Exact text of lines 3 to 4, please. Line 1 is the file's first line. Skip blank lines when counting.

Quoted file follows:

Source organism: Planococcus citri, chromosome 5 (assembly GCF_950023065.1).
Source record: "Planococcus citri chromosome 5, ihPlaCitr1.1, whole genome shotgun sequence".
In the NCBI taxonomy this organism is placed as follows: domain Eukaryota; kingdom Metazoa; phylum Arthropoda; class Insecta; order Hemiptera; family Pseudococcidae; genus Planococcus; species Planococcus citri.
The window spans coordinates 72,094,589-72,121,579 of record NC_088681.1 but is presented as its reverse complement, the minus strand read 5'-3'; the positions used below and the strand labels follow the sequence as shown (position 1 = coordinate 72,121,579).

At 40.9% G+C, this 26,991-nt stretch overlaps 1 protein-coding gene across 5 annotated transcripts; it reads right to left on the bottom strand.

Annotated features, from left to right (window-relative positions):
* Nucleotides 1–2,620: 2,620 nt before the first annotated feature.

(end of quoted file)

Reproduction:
In the NCBI taxonomy this organism is placed as follows: domain Eukaryota; kingdom Metazoa; phylum Arthropoda; class Insecta; order Hemiptera; family Pseudococcidae; genus Planococcus; species Planococcus citri.
The window spans coordinates 72,094,589-72,121,579 of record NC_088681.1 but is presented as its reverse complement, the minus strand read 5'-3'; the positions used below and the strand labels follow the sequence as shown (position 1 = coordinate 72,121,579).